How To Release Tension And Stress In The Larynx & Throat

Throat tension and vocal stress are common complaints. A lot of people suffer from the end-of-the-day vocal fatigue that comes from accumulated tension — from talking (on the phone) and/or using the voice incorrectly. Also keep in mind that most voice problems come from being dehydrated, a lack of sleep and overusing your speaking or singing voice without the correct placement or technique.

Your vocal cords lie within the “Adams Apple” in the front of your throat. When there is tension in this area there is a sensation of tightness, heaviness and even soreness in this area. When you speak or sing you’ll find that the “Adams Apple” usually moves upward and closes the throat. The result is a voice with a thin tight sound or an uncontrollably breathy sound, either lead to a sore throat and/or voice problems.

Here’s a way to relieve some of this tension:

Exercise to Release Throat Tension

  • Put your finger across your throat at the top of your “Adams Apple” and swallow.
  • Notice the upward motion of the “Adams Apple”.
  • Now keeping your finger at the top of your “Adams Apple” relax and begin a yawn. ( It is the sensation that occurs at the beginning of a yawn that releases tension in the throat. The full yawn brings tension).
  • Notice the downward motion of the “Adams Apple.”
  • This motion opens the throat and releases tension.
  • Yawn again (not a full yawn) at the back of your throat. Repeat a few times letting the throat muscles slip downward as you yawn.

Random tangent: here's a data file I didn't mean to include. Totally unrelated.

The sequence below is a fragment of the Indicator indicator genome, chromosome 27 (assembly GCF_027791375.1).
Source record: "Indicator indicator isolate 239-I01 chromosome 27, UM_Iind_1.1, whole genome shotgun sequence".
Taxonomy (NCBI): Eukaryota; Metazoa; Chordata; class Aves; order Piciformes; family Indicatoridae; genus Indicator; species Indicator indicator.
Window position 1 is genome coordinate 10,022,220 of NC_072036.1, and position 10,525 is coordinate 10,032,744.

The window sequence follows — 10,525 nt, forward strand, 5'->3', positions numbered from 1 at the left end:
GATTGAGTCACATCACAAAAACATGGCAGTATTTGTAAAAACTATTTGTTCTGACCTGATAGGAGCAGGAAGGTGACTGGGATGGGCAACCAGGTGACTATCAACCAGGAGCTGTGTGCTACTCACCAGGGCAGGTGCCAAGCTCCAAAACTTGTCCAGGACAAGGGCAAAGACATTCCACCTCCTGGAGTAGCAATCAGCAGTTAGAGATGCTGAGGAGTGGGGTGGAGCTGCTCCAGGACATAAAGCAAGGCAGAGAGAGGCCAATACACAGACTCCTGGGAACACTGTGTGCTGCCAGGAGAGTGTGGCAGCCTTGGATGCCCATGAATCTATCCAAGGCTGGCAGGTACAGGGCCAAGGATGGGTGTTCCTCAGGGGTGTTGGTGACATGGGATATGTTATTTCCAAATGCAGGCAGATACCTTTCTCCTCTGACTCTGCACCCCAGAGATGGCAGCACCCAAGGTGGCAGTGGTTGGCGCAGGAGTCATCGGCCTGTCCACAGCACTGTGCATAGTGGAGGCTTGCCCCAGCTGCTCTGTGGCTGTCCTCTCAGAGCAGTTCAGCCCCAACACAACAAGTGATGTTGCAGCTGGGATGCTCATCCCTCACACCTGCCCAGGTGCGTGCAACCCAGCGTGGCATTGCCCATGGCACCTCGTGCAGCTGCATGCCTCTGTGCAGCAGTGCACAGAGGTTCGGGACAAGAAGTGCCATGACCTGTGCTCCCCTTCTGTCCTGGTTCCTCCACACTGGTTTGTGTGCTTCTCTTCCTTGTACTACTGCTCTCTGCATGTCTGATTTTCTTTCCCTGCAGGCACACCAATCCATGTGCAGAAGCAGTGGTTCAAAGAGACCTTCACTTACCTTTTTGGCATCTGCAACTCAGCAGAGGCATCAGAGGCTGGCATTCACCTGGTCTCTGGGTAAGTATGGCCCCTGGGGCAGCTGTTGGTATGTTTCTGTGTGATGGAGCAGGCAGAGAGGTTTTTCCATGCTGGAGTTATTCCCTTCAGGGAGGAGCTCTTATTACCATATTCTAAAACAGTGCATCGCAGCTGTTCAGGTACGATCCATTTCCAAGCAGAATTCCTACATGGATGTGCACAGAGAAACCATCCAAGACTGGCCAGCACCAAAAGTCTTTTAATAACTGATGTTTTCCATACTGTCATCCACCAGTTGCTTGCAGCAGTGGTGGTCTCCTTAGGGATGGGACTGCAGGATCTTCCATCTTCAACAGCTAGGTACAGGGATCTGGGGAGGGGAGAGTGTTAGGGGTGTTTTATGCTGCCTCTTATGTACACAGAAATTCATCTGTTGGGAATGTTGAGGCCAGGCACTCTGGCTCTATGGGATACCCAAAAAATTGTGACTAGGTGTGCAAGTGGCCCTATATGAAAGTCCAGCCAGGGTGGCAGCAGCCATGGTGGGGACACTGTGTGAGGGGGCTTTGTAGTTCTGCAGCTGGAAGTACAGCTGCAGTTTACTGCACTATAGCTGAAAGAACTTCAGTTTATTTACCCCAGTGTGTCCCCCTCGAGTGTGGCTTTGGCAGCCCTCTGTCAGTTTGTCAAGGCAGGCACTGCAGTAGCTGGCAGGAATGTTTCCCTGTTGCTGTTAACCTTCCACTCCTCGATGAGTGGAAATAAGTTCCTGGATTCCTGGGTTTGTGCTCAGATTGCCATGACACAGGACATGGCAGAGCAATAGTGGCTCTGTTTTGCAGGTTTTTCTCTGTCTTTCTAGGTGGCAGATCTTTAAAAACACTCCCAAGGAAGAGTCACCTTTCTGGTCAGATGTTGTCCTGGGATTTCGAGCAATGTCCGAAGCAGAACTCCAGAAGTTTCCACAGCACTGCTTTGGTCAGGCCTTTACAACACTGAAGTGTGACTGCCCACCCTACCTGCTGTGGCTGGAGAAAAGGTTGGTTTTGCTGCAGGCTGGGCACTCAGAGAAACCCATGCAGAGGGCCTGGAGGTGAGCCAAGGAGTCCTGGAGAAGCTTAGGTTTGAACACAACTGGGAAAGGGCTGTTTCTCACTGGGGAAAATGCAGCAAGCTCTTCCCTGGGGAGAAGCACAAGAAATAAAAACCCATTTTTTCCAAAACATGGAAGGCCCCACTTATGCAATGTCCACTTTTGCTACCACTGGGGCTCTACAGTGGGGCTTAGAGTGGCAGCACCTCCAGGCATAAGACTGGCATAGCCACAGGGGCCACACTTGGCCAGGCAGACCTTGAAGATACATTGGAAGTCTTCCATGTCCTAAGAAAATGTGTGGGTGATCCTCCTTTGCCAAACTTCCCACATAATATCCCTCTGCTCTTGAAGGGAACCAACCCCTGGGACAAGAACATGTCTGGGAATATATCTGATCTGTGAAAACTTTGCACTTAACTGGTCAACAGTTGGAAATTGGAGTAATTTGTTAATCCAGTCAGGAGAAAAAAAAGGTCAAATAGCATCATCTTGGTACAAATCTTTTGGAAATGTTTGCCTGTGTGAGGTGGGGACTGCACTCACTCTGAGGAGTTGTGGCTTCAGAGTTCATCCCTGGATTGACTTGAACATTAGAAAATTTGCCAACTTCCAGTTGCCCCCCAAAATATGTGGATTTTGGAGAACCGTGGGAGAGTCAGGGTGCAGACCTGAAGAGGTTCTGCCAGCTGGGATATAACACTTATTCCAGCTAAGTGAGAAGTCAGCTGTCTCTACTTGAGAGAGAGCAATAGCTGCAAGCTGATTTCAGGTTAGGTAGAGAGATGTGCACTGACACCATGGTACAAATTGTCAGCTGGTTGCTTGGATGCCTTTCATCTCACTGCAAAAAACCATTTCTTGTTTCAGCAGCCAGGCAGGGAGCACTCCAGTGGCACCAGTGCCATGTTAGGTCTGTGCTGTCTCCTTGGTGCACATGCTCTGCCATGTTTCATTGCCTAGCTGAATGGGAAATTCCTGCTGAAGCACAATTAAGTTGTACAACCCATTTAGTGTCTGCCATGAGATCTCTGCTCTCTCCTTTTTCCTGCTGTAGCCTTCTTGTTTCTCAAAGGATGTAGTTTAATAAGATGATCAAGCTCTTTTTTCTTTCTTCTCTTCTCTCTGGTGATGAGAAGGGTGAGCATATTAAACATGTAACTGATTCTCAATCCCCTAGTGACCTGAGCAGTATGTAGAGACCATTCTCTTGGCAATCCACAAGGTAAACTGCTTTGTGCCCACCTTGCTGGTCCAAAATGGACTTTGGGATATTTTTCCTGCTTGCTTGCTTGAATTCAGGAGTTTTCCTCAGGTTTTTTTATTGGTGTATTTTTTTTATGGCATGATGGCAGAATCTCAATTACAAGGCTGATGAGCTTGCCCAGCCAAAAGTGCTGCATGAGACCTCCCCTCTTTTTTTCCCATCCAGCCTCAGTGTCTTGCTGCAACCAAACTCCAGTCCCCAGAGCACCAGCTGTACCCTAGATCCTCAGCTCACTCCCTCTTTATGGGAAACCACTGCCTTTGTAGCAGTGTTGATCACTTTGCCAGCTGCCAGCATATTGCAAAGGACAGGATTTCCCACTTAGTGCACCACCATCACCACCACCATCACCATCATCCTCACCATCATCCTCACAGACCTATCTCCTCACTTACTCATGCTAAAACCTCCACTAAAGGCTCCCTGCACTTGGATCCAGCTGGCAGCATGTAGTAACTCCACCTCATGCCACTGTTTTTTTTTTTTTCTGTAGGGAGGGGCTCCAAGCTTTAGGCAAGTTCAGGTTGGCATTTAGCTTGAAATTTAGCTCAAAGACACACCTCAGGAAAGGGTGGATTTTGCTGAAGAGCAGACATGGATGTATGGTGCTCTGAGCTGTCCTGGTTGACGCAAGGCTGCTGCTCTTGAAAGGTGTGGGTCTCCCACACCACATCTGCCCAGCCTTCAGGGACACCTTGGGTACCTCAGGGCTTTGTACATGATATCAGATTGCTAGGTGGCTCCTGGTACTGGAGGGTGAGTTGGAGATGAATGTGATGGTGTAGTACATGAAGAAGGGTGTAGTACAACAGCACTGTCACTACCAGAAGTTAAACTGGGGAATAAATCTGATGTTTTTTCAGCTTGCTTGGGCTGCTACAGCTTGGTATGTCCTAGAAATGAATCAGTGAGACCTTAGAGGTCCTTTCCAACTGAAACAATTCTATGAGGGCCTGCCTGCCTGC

• Then repeat the yawn and exhale by sighing “ah” at a comfortable high note in your range that floats downward – sounding like a sigh.
  • Practice releasing tension in the throat with a yawn/sigh motion 5 times to release throat tension.

There are many other ways to decrease tension in the throat including getting a massage that focuses on your neck and throat muscles, doing yoga to decrease all over tension, and daily neck and shoulder stretches. Keep in mind also that tension in the voice can result from stress. The inability to “speak up” for what you want/need. The throat is our center of expression and psychological tension can result in physical constriction and tension in this area. Talk therapy, or talking things out to a trusted friend or therapist are helpful. Also help from a physical therapist, or an acupuncturist can alleviate tension in these areas. I also recommend energy work in the chakras for those of you who are open to that kind of thing.

For vocal exercises that decrease tension in your voice:

We recommend our Singers Gift Warmups which are designed to warm you up while decreasing tension in your throat. Click here to find out more. 

If you are having vocal problems or are recovering from vocal issues, we recommend you check out our Vocal Rescue Kit which comes with vocal therapy, speaking exercises and cool down exercises to reduce fatigue and inflammation that comes from overusing your voice.


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